Jul 19 2019

Pew Leaflet Sunday 21 July 2019

Reflection For The Week

Placing yourself in the presence of God.

The first thing we have to do is to be still physically. Next we have to halt the mind, something which is far more difficult to do. We have to empty it of our cares, anxieties and plans. Then we make a surprising discovery— the world turns without us. This means that neither we nor our schemes, which may appear to us to be of the utmost importance, and which are devouring all our energies, are as important as we imagine.

Then our projects lose their power over us. A healing process begins. Far from the strain and turmoil of life, our fragmented self is reassembled. We slowly become whole again. We rest quietly in the presence of God, like a little boat which has been tossed by the sea, and buffeted by the wind, rests secure in a sheltered harbour.

In His presence we experience our true worth, which consists, not in doing, but in being. We surrender ourselves into His hands. We are at peace. Even our dreams have been put to sleep.

6th Sunday after Pentecost C – 21 July 2019.pdf

Permanent link to this article: http://www.stgeorge.org.za/2019/07/19/pew-leaflet-sunday-21-july-2019/

Jul 12 2019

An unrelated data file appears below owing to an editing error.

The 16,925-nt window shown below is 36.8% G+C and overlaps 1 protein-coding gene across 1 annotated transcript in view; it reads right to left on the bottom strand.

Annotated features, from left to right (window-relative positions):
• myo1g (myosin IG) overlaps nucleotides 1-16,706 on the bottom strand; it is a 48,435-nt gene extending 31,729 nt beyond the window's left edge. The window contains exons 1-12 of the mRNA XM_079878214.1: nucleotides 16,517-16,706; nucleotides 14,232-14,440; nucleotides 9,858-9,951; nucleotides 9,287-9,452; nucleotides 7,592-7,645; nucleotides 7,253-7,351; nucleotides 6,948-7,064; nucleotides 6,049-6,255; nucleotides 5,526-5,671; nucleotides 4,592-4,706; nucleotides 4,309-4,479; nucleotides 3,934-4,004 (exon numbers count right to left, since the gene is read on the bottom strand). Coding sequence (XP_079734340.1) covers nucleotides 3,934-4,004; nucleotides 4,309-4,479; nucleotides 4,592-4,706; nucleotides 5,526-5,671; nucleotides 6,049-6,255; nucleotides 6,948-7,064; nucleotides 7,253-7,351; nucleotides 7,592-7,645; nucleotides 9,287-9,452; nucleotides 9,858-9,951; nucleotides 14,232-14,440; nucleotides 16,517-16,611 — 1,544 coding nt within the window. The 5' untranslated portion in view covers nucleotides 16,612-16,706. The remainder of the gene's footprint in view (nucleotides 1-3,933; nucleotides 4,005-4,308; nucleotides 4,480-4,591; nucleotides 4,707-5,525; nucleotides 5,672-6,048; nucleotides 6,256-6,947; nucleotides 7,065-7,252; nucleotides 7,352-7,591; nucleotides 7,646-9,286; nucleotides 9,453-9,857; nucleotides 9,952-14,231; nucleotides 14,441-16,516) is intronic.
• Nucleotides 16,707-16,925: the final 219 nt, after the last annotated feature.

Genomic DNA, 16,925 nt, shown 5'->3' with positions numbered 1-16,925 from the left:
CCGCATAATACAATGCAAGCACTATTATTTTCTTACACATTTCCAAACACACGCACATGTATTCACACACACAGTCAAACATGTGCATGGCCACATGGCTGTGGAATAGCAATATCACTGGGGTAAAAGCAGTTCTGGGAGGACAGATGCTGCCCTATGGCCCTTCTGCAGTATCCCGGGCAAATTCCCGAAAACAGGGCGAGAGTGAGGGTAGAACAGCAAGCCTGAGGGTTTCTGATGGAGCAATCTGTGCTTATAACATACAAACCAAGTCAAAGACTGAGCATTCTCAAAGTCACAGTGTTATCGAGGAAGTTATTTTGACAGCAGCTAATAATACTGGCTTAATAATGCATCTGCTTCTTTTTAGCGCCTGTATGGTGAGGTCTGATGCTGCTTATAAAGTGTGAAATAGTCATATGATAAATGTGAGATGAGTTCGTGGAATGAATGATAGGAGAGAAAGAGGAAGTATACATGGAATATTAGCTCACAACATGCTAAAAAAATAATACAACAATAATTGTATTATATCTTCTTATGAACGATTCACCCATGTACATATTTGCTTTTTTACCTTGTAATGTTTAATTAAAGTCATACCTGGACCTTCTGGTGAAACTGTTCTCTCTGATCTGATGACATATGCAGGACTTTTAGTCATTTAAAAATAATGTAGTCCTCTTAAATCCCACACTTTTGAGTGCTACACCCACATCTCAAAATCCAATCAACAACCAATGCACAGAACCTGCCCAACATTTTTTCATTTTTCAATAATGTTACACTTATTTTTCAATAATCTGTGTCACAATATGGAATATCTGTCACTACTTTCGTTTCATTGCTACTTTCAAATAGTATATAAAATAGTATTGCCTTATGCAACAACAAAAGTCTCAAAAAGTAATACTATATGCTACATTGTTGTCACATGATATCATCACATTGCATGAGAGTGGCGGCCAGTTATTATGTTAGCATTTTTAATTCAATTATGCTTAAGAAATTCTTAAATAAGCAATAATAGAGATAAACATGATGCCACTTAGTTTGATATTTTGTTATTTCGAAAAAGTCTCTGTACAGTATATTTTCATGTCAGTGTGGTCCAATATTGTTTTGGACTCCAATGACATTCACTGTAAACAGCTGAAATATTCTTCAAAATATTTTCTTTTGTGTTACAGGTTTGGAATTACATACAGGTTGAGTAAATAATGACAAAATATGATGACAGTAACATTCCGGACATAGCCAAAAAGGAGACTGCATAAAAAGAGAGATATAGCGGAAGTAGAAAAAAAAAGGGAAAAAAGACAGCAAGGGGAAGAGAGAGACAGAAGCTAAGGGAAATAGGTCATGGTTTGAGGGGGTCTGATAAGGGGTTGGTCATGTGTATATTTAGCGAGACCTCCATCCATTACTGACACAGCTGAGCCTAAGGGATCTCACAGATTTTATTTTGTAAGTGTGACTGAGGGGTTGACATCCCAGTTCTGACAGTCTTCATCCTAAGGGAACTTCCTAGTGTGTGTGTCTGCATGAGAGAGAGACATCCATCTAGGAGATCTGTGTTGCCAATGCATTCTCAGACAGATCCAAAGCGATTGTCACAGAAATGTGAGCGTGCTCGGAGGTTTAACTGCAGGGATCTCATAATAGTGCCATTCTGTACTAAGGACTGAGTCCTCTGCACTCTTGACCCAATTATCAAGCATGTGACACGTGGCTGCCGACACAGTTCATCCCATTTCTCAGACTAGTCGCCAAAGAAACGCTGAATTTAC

Pew Leaflet Sunday 14 July 2019

Reflection For The Week

Often we never know exactly who it is we are meeting in the person of our neighbour. In the year 1880 in Paris a rather poorly dressed priest showed up at a presbytery, looking for a night’s lodgings. He had come from Turin, and was trying to raise funds to build a church. The visitor’s name was John Bosco. The resident priest put him in the attic. Many years later when John Bosco was canonised the priest said: ‘Had I know who it was; I would not have put him in the attic. I would have given him the best room in the house’.

Often we know even less of the true identity of those we come across who are in need of help. But it shouldn’t matter. All that is, is that we see in each of them a wounded being, and that we do our best to bind up their wounds. Let us stop for a moment and call to mind the number of times we have passed by someone who needed help.

5th Sunday after Pentecost C – 14 July 2019.pdf

Permanent link to this article: http://www.stgeorge.org.za/2019/07/12/pew-leaflet-sunday-14-july-2019/

Jul 05 2019

Pew Leaflet Sunday 7 July 2019

Reflection For The Week

The seventy two were successful in their mission to bring healing and wholeness to people. They fought Satan, casting out demons. They were sent out like wolves among sheep, no mean feat. Despite this they came back with great joy. For Jesus it remains important that the work he started continues with us in our generation. We are called to be bold in our faith and to stand firm in the fight against the evils of the world, the flesh and devil. We must make sure that the church does not fail in its mission; in fact the church dare not fail. Christians today must carry the baton of spreading the faith and good news. We must guard against becoming complacent or going into maintenance mode. We must work hard in all areas of ministry, bringing good news, hope, and restoring dignity.